- 08 Aug 22
As The Edge celebrates his 61st birthday, we're revisiting the late Bill Graham's classic interview with U2's lead guitarist – originally published in Hot Press back in 1984...
"Something Keith Richards said: 'This is what I do and I do it well. There are people who play guitar better but there's nobody who does it as well as me because I am me.' There's nobody as good at being Keith Richards as Keith Richards. There's nobody as good at being U2 as U2".
He avoids saying there's nobody as good at being The Edge as The Edge. A man who lets his work speak, The Edge is both well-mannered and self-contained, completely contrasting with Bono's constant urge to self-exposure. But watch him spin a tale and you'll see the sparkle in his eyes.
He must possess a submerged wayward streak to break the rules and role of a rock guitarist in the way the Edge has done. Even as a youngster taking piano lessons, he did it his way.
"I studied it for two years, then packed it in at the ripe old age of 13 and didn't look at it 'till the "Boy" sessions. I always had a good ear. I never used to read the music. I'd just figure it out. But that was no good because the idea was to read the dots and I could never get that together. It was like teaching arithmetic to somebody who already had a calculator".
Though there were no professional musicians in the Evans family, his father was and is a member of the Dublin Welsh Male Voice Choir. Besides, his elder brother Dik, a later Virgin Prune, was also a member of the U2 baby-band.
"We bought equipment together. I owned half a guitar and half an amp, which was kind of difficult since there were two guitar-players and they owned half a guitar each. So we used to borrow another guitar and use the same amp".
His developing style became the reason his brother left: "As a guitar player, I've always done the work of two. One of the reasons Dik left was because two guitar players never worked. I never had that discipline. I was always filling up every spare moment with guitar".
Now he believes "it was a musical instinct to make that tapestry. It wasn't a conscious decision that it was the way to go. It was purely intuitive, that idea of a line, a continuous train of thought through the song".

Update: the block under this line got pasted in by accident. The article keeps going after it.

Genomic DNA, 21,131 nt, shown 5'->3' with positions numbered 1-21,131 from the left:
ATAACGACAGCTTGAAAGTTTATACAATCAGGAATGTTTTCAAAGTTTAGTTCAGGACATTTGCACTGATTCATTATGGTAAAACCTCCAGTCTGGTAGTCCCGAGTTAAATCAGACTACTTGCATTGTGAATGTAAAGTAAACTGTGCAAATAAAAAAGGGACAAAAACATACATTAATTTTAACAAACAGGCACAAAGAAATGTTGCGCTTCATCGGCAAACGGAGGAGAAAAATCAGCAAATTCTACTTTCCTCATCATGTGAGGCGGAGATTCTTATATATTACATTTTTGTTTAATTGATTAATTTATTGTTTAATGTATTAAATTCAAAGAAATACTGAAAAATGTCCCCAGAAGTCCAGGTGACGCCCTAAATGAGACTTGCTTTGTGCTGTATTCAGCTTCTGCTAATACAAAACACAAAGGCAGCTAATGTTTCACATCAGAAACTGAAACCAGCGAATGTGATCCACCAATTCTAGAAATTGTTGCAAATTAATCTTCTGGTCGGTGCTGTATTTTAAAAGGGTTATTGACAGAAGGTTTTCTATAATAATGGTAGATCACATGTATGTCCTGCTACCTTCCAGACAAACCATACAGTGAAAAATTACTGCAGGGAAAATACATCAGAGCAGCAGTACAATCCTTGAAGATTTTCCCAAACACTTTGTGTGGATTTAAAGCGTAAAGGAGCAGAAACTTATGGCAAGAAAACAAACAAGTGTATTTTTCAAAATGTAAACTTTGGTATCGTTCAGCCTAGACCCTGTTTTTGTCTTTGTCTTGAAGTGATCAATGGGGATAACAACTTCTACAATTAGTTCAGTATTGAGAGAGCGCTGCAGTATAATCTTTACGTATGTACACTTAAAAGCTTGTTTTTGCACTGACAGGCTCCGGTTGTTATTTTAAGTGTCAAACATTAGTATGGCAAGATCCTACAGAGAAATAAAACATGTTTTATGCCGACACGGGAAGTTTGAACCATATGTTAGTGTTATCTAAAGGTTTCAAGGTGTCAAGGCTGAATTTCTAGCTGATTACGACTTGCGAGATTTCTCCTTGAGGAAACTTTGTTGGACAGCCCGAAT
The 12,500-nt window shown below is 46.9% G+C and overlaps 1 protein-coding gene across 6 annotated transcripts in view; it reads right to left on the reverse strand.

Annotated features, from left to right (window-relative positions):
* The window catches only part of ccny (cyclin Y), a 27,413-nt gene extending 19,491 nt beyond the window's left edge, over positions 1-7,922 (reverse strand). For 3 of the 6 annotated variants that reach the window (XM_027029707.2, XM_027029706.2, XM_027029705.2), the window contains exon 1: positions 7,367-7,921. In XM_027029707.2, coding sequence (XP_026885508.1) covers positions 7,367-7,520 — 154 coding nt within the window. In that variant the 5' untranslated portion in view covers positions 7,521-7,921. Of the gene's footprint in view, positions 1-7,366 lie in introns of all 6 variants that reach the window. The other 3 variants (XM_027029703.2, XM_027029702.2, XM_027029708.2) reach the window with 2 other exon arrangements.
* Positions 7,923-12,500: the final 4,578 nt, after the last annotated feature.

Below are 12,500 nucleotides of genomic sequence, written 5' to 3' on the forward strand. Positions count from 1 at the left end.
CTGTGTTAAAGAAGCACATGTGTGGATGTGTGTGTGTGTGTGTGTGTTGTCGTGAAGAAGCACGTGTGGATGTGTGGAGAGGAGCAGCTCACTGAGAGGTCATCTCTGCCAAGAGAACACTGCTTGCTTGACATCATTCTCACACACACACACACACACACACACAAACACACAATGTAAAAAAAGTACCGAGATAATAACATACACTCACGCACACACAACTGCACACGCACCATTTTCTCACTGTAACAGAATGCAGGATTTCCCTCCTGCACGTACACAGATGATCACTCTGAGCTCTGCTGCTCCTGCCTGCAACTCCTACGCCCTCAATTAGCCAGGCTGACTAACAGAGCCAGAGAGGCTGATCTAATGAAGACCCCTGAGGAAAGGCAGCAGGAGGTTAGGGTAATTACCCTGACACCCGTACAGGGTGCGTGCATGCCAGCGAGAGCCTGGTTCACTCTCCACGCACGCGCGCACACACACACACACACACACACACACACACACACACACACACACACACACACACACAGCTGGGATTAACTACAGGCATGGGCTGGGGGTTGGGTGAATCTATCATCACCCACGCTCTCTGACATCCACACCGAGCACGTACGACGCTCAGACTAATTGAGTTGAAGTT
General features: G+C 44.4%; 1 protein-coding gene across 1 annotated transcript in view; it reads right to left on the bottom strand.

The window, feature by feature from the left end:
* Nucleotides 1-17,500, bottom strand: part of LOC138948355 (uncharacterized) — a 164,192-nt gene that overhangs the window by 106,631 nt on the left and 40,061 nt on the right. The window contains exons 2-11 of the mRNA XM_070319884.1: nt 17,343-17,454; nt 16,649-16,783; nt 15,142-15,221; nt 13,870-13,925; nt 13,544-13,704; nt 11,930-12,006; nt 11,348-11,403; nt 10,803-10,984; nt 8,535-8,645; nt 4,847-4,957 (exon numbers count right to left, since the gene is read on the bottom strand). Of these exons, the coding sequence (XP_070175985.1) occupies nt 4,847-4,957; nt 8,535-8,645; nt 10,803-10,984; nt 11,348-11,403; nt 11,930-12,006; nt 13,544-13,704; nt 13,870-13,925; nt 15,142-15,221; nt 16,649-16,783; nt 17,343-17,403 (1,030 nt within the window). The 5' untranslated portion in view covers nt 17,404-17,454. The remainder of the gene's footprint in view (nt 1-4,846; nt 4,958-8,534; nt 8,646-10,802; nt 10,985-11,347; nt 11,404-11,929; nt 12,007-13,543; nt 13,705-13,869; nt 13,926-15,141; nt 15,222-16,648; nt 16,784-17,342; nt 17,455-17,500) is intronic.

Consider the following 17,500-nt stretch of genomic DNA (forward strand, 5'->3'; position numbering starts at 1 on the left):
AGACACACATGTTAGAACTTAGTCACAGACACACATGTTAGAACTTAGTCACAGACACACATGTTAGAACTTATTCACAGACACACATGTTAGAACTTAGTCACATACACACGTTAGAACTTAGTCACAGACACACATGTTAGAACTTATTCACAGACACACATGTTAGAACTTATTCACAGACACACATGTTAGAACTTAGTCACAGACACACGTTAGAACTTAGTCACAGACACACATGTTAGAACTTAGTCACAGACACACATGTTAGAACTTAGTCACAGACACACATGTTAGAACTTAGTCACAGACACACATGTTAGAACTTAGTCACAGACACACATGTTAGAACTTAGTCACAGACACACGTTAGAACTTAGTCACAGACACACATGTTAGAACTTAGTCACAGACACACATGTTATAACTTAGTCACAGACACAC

The combination with Adam Clayton's basslines was also an influence: "His wasn't a very bottomy sound and his playing wasn't with lots of gaps a la black funk bass players. It was a quite continuous sound in its own right. That led me to adopt a similar style and also to stick to the higher registers of the guitar where there was a certain gap between the two instruments and a clarity as a result".
Since then, he's evolved multiple musical abilities, using keyboards and lap steel. Working with Brian Eno, he learnt there were similarities in their approaches:
"I could see how Eno had shaped his career not around any one particular overriding talent but through a collection of, I suppose you would say second-rate, abilities. But the way he used them, that he'd been so determined to follow the areas in music he found stimulating to create a career - that must be totally unique.
"Now I don't think I'm a particularly talented guitar virtuoso. My talent if it's anything is my approach to the guitar by the use of effects, by non-acceptance of the usual approaches to the guitar".
Like all the group, the Edge is insistent that Daniel Lanois also receives due credit: "He's a very good reputation in Canada. He's been voted producer of the year for a few years in a Canadian music paper. They worked very much as a team. They didn't separate their tasks. I think Danny, because of his particular talent with notation and manuscript music, was able to communicate with us in a very specific way that Steve Lillywhite never could and never tried to. I'm talking about arrangements in particular, drumlines and guitars. He was very good on rhythm. He plays very good funk guitar and I think he and Larry got on very well".
He says Eno and Lanois "were constantly setting precedents about the sessions. Brian would say something like "these speakers don't inspire me. They have a particularly hard sound and this is the second mix we've had difficulty with. Let's make the decision now and bring in some new speakers". Now our attitude would have been, "Ah, I'm sure they're alright. Kinda Irish, not following through on an instinct. They had great follow-through. I would choose a guitar to play a certain part and Danny would say "Well Edge, that guitar sounds nice but that guitar over there, I've noticed whenever you've played it, it inspires you. Why don't you use that one?"
The Edge rates Robert Fripp, Adrian Belew, Holger Czukay and particularly "Marquee Moon" era Tom Verlaine as his favourite fellow guitarists. He's also a film buff, with a hankering to write soundtracks: "It's more the cinematography rather than the theatre/drama side. Stanley Kubrick's "Barry Lyndon", that sort of thing really interests me".
Boy Dylan once called Robbie Robertson "a mathematical guitar genuis", a description which also seems to fit the Edge's goldcrested style. I hope it won't damage his modesty. Most times I asked the Edge about himself, he kept pulling back to "we", the community of the band. He seems to huddle aside from fame. "I cannot ever really comprehend what our fans see me as", he says, "I can only observe it from the eye of the storm".
"Probably the people who buy our records or go to our shows are far more aware of the Edge as the public person than I am. I happen to be more aware of his private side".
Thus the Edge: the semi-detatched guitar hero.
Vol 8 No. 23 November 15th, 1984
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